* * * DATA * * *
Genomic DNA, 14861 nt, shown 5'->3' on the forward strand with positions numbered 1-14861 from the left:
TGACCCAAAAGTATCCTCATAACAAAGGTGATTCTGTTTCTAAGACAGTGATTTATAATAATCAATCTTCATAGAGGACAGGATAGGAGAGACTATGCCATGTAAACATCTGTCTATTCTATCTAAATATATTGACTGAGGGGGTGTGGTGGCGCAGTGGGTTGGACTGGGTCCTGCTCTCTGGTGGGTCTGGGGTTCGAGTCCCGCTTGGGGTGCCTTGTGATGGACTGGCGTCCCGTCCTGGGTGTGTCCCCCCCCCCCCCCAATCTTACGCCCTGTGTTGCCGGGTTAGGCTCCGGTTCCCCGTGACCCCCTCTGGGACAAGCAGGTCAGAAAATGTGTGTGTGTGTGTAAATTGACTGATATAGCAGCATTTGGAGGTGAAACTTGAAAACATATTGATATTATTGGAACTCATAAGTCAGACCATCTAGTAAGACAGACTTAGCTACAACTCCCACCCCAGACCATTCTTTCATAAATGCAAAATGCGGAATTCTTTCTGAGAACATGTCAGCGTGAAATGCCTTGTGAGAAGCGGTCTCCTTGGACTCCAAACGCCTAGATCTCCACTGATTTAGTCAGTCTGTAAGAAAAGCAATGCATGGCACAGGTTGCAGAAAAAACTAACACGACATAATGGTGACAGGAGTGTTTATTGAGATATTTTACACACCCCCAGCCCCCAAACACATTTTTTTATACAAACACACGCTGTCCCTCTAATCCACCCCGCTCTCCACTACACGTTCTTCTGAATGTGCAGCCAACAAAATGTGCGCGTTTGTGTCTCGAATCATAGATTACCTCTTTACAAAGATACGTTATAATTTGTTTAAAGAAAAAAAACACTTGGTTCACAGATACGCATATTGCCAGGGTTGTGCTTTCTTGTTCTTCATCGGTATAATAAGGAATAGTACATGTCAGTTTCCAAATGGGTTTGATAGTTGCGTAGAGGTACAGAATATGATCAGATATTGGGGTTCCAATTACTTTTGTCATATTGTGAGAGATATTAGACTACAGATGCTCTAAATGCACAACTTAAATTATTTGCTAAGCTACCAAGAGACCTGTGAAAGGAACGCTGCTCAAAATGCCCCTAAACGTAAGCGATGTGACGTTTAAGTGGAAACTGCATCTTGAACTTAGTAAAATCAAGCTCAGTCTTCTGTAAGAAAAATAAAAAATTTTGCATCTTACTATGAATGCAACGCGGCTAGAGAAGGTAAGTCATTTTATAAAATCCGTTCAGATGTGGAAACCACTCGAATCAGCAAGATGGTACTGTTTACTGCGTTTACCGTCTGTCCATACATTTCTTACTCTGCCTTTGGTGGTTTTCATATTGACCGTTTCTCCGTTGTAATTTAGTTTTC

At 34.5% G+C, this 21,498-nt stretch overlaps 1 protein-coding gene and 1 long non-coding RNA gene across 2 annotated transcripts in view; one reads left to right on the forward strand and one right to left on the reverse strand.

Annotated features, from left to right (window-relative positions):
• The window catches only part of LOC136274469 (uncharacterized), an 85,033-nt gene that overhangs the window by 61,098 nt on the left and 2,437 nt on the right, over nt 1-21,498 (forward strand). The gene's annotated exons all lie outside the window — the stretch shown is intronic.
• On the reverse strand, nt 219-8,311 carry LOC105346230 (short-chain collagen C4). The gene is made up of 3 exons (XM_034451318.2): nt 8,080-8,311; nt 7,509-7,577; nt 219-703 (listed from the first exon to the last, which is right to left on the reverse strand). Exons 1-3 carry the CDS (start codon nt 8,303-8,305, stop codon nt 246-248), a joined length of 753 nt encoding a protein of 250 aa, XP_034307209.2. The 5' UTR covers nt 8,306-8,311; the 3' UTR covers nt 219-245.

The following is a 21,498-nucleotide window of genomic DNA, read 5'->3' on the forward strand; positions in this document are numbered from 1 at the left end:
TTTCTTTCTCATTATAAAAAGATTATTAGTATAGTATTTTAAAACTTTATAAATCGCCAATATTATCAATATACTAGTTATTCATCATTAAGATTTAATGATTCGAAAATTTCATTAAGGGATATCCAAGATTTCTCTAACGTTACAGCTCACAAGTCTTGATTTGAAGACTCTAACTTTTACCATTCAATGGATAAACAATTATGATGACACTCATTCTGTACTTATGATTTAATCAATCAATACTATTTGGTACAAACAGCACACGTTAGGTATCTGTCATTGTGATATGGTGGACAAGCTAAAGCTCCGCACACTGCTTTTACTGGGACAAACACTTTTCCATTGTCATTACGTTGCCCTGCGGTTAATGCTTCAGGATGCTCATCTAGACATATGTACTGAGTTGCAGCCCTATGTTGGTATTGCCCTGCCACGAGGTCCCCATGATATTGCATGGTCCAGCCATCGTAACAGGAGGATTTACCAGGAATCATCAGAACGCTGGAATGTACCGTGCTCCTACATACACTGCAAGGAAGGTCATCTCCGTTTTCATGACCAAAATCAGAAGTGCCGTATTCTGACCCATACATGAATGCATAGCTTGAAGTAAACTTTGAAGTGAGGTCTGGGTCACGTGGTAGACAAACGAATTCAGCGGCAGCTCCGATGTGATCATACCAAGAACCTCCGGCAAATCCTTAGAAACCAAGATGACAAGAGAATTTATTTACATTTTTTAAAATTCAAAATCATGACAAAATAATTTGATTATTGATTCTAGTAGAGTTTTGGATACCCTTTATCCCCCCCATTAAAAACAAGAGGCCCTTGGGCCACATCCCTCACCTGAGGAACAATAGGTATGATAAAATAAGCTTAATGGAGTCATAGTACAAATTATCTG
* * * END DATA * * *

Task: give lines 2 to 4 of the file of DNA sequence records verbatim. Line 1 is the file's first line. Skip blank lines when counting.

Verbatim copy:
TGACCCAAAAGTATCCTCATAACAAAGGTGATTCTGTTTCTAAGACAGTGATTTATAATAATCAATCTTCATAGAGGACAGGATAGGAGAGACTATGCCATGTAAACATCTGTCTATTCTATCTAAATATATTGACTGAGGGGGTGTGGTGGCGCAGTGGGTTGGACTGGGTCCTGCTCTCTGGTGGGTCTGGGGTTCGAGTCCCGCTTGGGGTGCCTTGTGATGGACTGGCGTCCCGTCCTGGGTGTGTCCCCCCCCCCCCCCAATCTTACGCCCTGTGTTGCCGGGTTAGGCTCCGGTTCCCCGTGACCCCCTCTGGGACAAGCAGGTCAGAAAATGTGTGTGTGTGTGTAAATTGACTGATATAGCAGCATTTGGAGGTGAAACTTGAAAACATATTGATATTATTGGAACTCATAAGTCAGACCATCTAGTAAGACAGACTTAGCTACAACTCCCACCCCAGACCATTCTTTCATAAATGCAAAATGCGGAATTCTTTCTGAGAACATGTCAGCGTGAAATGCCTTGTGAGAAGCGGTCTCCTTGGACTCCAAACGCCTAGATCTCCACTGATTTAGTCAGTCTGTAAGAAAAGCAATGCATGGCACAGGTTGCAGAAAAAACTAACACGACATAATGGTGACAGGAGTGTTTATTGAGATATTTTACACACCCCCAGCCCCCAAACACATTTTTTTATACAAACACACGCTGTCCCTCTAATCCACCCCGCTCTCCACTACACGTTCTTCTGAATGTGCAGCCAACAAAATGTGCGCGTTTGTGTCTCGAATCATAGATTACCTCTTTACAAAGATACGTTATAATTTGTTTAAAGAAAAAAAACACTTGGTTCACAGATACGCATATTGCCAGGGTTGTGCTTTCTTGTTCTTCATCGGTATAATAAGGAATAGTACATGTCAGTTTCCAAATGGGTTTGATAGTTGCGTAGAGGTACAGAATATGATCAGATATTGGGGTTCCAATTACTTTTGTCATATTGTGAGAGATATTAGACTACAGATGCTCTAAATGCACAACTTAAATTATTTGCTAAGCTACCAAGAGACCTGTGAAAGGAACGCTGCTCAAAATGCCCCTAAACGTAAGCGATGTGACGTTTAAGTGGAAACTGCATCTTGAACTTAGTAAAATCAAGCTCAGTCTTCTGTAAGAAAAATAAAAAATTTTGCATCTTACTATGAATGCAACGCGGCTAGAGAAGGTAAGTCATTTTATAAAATCCGTTCAGATGTGGAAACCACTCGAATCAGCAAGATGGTACTGTTTACTGCGTTTACCGTCTGTCCATACATTTCTTACTCTGCCTTTGGTGGTTTTCATATTGACCGTTTCTCCGTTGTAATTTAGTTTTC

At 34.5% G+C, this 21,498-nt stretch overlaps 1 protein-coding gene and 1 long non-coding RNA gene across 2 annotated transcripts in view; one reads left to right on the forward strand and one right to left on the reverse strand.

Annotated features, from left to right (window-relative positions):